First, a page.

Day 1Battle Plan Here is the thing about self-control. It’s easier to see an area of someone else’s life that is out of control than to see an area out of control in our own life. You can spot a guy who is addicted to drugs or alcohol a mile away. If you want to know if a person has a problem with keeping their mouth under control, all you have to do is hang around with them for a few seconds and have a conversation with them. You will figure that one out pretty fast as well. Looking in the mirror and admitting that you have a weakness that you can’t seem to make a strength is a tough thing to do. It’s tough to look in the mirror and see that you have a problem with pornography, lying, gossip, or whatever. But, on the other hand, we are the kind of people who look around at everyone else and say, I’m not as bad as so and so, so I’m in pretty good shape compared to them. We say things to distract us from what is going on in our life. We say…
I can handle it. I have it under control. It’s not that big of a deal. I could stop if I wanted to. I’m not as bad as that person. My question is, “what is it going to take for us to admit that we have a problem.”
Do you have to lose your integrity? Do you have to lose your closeness to God? Do you have to lose your driver’s license, your parent’s respect, and what limited freedom do you have because you got grounded? What will it take before we wake up and realize the damage we are doing to ourselves and others? In Texas, they have a saying that if one person tells you you’re a horse’s rear, ignore it. If two people tell you you’re a horse’s rear, look in the mirror. If three people tell you you’re a horse’s rear, buy a saddle. If three people tell you that your spending is out of control if three people tell you that you’re obsessed with guys or girls if three people tell you that you’re using food, alcohol, or drugs to dull the pain in your life, if three people tell you that you’re wounding people with your words and your anger, buy a saddle. If you don’t conclude that you are powerless against it, then you will experience pain. You will lose something of vital importance to you. You’re going to lose something that you are not prepared to live without. Pain is the megaphone that God uses to shout at us. Next, it’s the catastrophe where we hit rock bottom, and finally, the only way we can look is up. In the Old Testament, we find a time in King David’s life when he tried to convince himself that he didn’t have any problems. He says in Psalm 32:3 (LB) “My dishonesty made me miserable and filled my days with frustration.” The bottom line we must admit and recognize that we are powerless. Notice I didn’t say hopeless; just powerless, and we desperately need God’s help. A person can’t fix what they refuse to admit, and a person can’t get God’s help until they confess the sin in their life. Time Out:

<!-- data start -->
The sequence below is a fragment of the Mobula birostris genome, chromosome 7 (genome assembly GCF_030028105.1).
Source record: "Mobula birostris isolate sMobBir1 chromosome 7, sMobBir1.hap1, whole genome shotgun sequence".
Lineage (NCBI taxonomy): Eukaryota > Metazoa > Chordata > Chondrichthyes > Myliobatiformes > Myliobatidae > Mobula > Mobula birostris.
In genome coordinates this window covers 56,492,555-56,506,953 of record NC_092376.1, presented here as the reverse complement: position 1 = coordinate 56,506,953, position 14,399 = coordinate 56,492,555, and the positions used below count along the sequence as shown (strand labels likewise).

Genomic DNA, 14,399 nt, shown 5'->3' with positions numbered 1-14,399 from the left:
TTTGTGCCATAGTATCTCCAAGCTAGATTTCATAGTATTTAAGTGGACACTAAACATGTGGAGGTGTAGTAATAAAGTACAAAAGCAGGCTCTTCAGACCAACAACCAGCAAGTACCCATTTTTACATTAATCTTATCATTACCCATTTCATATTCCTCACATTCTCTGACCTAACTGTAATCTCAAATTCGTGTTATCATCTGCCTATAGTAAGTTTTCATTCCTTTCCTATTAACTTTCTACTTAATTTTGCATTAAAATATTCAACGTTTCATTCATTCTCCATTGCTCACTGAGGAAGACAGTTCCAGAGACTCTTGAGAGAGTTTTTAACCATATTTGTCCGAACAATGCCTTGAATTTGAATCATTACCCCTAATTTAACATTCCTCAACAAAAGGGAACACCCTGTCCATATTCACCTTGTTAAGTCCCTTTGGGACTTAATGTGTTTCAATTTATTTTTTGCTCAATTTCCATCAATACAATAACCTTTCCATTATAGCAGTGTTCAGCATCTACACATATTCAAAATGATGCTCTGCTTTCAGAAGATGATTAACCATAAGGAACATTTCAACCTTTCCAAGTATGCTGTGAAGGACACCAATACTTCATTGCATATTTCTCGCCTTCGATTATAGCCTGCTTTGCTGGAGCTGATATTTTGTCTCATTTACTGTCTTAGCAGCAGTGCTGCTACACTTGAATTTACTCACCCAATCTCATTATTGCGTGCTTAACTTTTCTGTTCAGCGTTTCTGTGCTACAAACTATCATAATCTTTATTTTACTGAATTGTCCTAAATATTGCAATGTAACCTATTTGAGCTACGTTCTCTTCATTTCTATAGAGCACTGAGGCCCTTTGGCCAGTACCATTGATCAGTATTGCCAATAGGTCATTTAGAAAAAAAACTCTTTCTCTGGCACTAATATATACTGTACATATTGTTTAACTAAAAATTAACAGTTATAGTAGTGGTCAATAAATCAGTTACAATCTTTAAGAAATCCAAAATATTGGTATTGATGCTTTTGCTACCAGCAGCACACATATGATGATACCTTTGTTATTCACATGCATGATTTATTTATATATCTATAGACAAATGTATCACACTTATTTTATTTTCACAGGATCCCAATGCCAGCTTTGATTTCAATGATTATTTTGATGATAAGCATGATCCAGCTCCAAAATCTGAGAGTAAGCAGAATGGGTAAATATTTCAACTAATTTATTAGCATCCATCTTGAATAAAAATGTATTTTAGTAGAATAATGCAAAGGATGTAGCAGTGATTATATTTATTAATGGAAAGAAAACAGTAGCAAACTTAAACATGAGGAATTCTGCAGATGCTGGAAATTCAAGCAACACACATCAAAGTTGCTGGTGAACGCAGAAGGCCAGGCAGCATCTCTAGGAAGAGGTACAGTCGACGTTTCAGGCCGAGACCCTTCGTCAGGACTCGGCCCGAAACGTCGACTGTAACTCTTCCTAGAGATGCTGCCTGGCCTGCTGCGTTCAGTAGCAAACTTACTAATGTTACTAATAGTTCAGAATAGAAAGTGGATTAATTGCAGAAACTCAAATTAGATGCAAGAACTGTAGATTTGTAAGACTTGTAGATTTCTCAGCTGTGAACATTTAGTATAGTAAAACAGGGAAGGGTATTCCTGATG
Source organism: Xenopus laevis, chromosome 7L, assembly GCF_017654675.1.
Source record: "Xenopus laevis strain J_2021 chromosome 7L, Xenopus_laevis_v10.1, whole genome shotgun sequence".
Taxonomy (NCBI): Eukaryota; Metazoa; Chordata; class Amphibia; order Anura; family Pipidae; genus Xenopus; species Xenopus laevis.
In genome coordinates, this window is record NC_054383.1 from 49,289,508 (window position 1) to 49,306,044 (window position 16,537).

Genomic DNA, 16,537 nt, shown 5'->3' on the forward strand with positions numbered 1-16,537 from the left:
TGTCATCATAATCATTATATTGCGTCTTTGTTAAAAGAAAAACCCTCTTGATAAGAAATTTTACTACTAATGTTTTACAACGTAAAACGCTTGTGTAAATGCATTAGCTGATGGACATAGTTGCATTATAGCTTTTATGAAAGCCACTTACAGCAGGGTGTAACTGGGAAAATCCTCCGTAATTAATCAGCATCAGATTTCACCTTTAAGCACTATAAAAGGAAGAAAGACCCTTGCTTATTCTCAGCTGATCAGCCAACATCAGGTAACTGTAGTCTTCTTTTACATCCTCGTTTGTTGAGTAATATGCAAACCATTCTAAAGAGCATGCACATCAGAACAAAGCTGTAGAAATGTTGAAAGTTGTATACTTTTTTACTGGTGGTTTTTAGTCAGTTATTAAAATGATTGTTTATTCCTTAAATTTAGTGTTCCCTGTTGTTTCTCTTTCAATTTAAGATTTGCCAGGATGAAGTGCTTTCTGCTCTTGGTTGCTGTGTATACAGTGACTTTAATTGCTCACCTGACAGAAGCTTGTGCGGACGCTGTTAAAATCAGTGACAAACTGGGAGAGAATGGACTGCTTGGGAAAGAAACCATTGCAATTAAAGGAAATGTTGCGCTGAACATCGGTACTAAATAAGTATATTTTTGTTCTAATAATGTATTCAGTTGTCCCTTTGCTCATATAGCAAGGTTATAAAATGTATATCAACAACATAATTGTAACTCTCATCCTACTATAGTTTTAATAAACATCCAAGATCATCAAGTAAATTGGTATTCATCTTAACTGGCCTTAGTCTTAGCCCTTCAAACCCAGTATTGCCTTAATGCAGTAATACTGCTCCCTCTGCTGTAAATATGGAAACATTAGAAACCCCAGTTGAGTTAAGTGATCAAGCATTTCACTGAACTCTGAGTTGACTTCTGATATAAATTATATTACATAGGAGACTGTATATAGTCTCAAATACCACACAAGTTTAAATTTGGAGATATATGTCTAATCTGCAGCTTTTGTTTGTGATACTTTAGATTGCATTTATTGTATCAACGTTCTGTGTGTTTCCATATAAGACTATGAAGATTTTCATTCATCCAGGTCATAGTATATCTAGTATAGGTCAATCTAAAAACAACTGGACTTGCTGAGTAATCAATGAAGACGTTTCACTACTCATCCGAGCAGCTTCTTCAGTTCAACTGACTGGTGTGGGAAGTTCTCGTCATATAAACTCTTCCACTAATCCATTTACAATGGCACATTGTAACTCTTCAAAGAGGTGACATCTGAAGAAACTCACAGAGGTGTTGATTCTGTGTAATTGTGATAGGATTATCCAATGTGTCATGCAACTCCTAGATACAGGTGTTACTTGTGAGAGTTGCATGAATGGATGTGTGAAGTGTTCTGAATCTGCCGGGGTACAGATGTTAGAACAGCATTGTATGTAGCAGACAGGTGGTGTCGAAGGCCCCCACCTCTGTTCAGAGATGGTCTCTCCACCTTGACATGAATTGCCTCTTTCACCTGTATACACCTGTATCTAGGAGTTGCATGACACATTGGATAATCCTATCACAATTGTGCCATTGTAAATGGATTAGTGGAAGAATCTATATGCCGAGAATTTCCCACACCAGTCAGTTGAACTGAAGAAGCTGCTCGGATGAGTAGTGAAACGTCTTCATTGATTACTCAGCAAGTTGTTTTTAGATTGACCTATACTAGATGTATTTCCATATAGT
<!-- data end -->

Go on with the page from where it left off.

1. King David blew it big time when he slept with a girl named Bathsheba. His sin disappointed God, but rather than admitting what he had done, he tried to hide what he had done from God, which is stupid since God knows everything. So for one year, David tried to hide what was wrong in his life. Look up Psalm 32 and read the entire chapter, then answer the following questions.
In verse 3, David describes what his life was like when he kept trying to handle his sin on his own. Write down below what he experienced.
After David confessed his sin to God, what did he feel like then?
God can’t fix what we refuse to admit is wrong? Do you agree or disagree with that statement, and why?
“The temptations in your life are no different from what others experience. And God is faithful. He will not allow the temptation to be more than you can stand. When you are tempted, he will show you a way out so that you can endure.” 1 Corinthians 10:13
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